Money Matters

Indifferent managers

By Sirajuddin Aziz
Mon, 05, 24

Many people do not care about others. They are not interested in knowing about the perspective of others. They cannot see beyond their narrow and long Pinnochio’s nose. On display is their pathetic attitude of showing no interest towards all colleagues. They remain indifferent to both people and the environment. Nothing shakes them up, unless it is something that has value for them personally.

Indifferent managers

Many people do not care about others. They are not interested in knowing about the perspective of others. They cannot see beyond their narrow and long Pinnochio’s nose. On display is their pathetic attitude of showing no interest towards all colleagues. They remain indifferent to both people and the environment. Nothing shakes them up, unless it is something that has value for them personally.

A situation of betrayal or injustice demands attention. The failure to show reaction constitutes indifference. An unknown Author writes that, “the opposite of love is not hate; it’s indifference. The opposite of art is not ugly; it’s indifference. The opposite of faith is not heresy; it’s indifference . More hurtful than obliviousness,dismissiveness and insouciance, is “Indifference".

Dame Fortune has always been extremely kind towards me. Without even deserving, she has continued to lay her smiles upon my existence, covering both, personal and professional life.

I joined and grew in a corporate environment and a society, where, generally, people around (workmates to teachers, professors to neighbourhood) were interested in the welfare of each other. Without raising or making an invoice, they collectively and severally provided good guidance, covering several facets of life.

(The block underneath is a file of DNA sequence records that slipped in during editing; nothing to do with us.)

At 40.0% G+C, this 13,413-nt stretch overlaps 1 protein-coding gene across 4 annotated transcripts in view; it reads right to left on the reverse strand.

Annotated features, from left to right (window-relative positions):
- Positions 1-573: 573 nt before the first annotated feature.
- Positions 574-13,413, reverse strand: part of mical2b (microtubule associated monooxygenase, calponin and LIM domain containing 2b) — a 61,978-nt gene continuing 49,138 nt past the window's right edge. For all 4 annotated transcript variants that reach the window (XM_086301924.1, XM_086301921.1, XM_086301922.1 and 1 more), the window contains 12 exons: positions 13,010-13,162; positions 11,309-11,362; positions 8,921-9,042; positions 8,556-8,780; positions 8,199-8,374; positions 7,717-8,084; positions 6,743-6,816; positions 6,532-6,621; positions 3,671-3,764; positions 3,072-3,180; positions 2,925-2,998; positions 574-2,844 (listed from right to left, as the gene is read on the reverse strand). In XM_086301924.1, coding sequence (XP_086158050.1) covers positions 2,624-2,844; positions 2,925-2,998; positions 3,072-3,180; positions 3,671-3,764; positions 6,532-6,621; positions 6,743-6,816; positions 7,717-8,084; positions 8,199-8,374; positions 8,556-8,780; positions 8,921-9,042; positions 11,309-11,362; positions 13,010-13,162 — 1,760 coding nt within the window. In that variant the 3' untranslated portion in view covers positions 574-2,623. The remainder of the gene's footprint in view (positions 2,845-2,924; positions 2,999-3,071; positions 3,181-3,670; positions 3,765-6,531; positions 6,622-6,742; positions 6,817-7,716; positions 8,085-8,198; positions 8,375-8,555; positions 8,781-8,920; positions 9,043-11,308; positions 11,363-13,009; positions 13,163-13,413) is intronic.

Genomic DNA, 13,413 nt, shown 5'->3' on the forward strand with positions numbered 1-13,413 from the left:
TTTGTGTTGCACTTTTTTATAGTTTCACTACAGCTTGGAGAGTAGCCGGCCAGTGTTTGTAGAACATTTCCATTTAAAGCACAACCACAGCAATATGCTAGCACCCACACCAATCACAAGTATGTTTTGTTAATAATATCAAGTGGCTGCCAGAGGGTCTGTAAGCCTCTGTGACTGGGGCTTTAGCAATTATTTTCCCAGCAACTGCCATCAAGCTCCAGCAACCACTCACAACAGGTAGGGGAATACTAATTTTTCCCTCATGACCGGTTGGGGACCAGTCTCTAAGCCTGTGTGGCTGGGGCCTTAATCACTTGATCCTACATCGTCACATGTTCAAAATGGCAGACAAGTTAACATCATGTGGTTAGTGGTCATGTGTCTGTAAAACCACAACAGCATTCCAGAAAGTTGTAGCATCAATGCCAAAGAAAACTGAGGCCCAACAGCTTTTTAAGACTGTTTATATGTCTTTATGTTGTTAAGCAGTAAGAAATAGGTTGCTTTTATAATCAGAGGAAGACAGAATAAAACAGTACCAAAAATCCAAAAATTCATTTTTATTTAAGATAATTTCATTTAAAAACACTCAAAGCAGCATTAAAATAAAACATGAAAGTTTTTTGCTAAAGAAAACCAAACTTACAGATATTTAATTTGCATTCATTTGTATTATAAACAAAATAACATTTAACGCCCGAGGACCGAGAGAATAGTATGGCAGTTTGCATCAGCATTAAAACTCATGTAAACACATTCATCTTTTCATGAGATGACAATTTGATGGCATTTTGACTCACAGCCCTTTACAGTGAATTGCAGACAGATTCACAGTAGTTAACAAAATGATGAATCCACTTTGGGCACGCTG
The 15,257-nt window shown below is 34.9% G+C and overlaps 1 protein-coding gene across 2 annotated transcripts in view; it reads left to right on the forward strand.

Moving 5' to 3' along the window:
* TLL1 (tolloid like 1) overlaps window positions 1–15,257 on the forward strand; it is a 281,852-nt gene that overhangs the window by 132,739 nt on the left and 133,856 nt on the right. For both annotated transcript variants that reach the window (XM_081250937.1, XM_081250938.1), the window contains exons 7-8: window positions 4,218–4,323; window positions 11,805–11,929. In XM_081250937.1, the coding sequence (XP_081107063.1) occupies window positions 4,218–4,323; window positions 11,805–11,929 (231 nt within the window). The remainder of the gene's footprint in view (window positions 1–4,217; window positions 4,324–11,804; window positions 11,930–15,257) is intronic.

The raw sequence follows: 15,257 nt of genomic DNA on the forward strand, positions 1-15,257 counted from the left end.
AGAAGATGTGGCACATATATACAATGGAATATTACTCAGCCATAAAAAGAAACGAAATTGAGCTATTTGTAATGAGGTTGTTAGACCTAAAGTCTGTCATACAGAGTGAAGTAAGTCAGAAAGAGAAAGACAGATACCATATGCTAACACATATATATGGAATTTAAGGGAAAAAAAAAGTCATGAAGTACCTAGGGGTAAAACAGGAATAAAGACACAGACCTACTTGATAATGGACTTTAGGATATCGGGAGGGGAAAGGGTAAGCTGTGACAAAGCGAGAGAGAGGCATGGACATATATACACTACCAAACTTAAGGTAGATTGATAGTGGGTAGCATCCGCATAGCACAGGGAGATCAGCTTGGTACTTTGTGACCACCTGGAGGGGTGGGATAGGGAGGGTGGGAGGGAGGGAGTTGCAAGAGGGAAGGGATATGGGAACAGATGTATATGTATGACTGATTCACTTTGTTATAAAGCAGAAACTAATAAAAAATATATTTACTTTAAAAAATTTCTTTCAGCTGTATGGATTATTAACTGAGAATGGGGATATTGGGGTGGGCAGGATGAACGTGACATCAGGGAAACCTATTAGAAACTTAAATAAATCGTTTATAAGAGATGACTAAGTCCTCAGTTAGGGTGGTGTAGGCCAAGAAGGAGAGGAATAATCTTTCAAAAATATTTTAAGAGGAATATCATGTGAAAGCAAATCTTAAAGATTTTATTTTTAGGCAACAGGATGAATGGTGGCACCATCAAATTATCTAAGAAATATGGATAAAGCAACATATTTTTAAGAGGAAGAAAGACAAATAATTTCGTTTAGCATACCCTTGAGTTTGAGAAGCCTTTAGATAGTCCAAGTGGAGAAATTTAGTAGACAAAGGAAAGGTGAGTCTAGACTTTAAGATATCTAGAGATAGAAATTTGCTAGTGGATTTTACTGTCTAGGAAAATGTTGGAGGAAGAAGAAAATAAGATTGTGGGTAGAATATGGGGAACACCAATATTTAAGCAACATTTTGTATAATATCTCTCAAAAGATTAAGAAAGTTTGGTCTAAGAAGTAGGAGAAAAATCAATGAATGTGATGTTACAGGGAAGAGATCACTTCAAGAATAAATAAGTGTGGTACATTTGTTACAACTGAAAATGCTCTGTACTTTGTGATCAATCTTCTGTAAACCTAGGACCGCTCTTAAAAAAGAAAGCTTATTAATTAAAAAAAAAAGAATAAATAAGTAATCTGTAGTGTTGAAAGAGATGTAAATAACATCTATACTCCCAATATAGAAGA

The interest in the growth and development of people around a manager/supervisor was unrelenting. The ’interest’ stemmed from inner goodness. These supervisors wished through direct efforts to create teammates, who had to be trained by them, to be ultimately better than their own selves. The progress of team members wasn’t viewed as a potential threat, instead, it was celebrated with fervour, for even greater success down the road.

This attitude wasn’t designed to undermine the necessary presence of the spirit of competition; rather all efforts were directed and deployed, towards garnering a higher spirit of cooperative competition. The centrality of this approach was to let there be competition to let others grow and progress, faster than their own selves. The edifice of this construct of thought was based on the powerful and pristine human spirit of selflessness. The President would often remark, we have to produce better managers than ourselves.

Looking back at my career, I find, on the streets of progress, so many people, who had willingly lined up, to help, guide, train, monitor and direct me, towards positive thinking and higher productivity. Some were direct supervisors, while some were colleagues spread over the institution that landscaped over 73 countries. Geographical distance didn’t deter them to guide, they refused to be indifferent towards me. Together they showed deep interest in my professional growth and development. If this blessing from Mother Nature was to be taken away, I may have languished in the solitary cells of forgotten memories of the various institutions I was associated with. The opportunity to learn was made available to all; takers were expected to avail and perform.

Interaction with senior management helps create an environment and culture of learning and acquiring new skill sets. Every few years, a new challenge was thrown, to undertake. This resulted in the development of a pool of talent with diversified skills, abilities and experience. To produce this type of culture, the senior management has to be courageous and forward looking to embark upon such ventures.

The rise and growth of younger colleagues must not send tremors in the ranks of senior management … it is a natural law that will take its course, where the new and young will replace the old and the outdated. Any refusal to accept this continuum of human progress can seriously impair the longevity of the institution.